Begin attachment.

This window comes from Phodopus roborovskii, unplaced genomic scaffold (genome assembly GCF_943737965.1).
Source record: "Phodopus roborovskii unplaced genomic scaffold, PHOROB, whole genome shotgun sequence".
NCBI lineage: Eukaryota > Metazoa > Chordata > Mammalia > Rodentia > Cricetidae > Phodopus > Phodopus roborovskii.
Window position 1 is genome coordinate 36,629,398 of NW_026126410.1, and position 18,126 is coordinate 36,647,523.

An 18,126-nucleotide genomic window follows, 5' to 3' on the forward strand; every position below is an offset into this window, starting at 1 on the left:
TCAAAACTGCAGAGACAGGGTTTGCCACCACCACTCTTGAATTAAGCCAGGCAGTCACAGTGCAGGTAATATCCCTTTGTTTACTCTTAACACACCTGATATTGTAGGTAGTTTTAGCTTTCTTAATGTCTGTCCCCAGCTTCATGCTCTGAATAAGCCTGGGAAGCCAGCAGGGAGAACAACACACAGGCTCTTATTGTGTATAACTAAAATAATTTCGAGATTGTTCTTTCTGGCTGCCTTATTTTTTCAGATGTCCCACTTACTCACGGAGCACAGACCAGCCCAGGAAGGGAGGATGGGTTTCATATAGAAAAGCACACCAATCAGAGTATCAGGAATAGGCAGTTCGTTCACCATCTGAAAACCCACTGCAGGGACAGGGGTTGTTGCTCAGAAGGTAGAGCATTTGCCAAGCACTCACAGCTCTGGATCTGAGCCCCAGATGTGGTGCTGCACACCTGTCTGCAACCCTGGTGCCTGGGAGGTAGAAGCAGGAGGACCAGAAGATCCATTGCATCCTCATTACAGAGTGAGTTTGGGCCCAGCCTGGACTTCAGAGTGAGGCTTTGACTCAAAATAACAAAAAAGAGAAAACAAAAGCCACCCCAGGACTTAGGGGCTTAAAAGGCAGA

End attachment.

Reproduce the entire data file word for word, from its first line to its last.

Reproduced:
This window comes from Phodopus roborovskii, unplaced genomic scaffold (genome assembly GCF_943737965.1).
Source record: "Phodopus roborovskii unplaced genomic scaffold, PHOROB, whole genome shotgun sequence".
NCBI lineage: Eukaryota > Metazoa > Chordata > Mammalia > Rodentia > Cricetidae > Phodopus > Phodopus roborovskii.
Window position 1 is genome coordinate 36,629,398 of NW_026126410.1, and position 18,126 is coordinate 36,647,523.

An 18,126-nucleotide genomic window follows, 5' to 3' on the forward strand; every position below is an offset into this window, starting at 1 on the left:
TCAAAACTGCAGAGACAGGGTTTGCCACCACCACTCTTGAATTAAGCCAGGCAGTCACAGTGCAGGTAATATCCCTTTGTTTACTCTTAACACACCTGATATTGTAGGTAGTTTTAGCTTTCTTAATGTCTGTCCCCAGCTTCATGCTCTGAATAAGCCTGGGAAGCCAGCAGGGAGAACAACACACAGGCTCTTATTGTGTATAACTAAAATAATTTCGAGATTGTTCTTTCTGGCTGCCTTATTTTTTCAGATGTCCCACTTACTCACGGAGCACAGACCAGCCCAGGAAGGGAGGATGGGTTTCATATAGAAAAGCACACCAATCAGAGTATCAGGAATAGGCAGTTCGTTCACCATCTGAAAACCCACTGCAGGGACAGGGGTTGTTGCTCAGAAGGTAGAGCATTTGCCAAGCACTCACAGCTCTGGATCTGAGCCCCAGATGTGGTGCTGCACACCTGTCTGCAACCCTGGTGCCTGGGAGGTAGAAGCAGGAGGACCAGAAGATCCATTGCATCCTCATTACAGAGTGAGTTTGGGCCCAGCCTGGACTTCAGAGTGAGGCTTTGACTCAAAATAACAAAAAAGAGAAAACAAAAGCCACCCCAGGACTTAGGGGCTTAAAAGGCAGA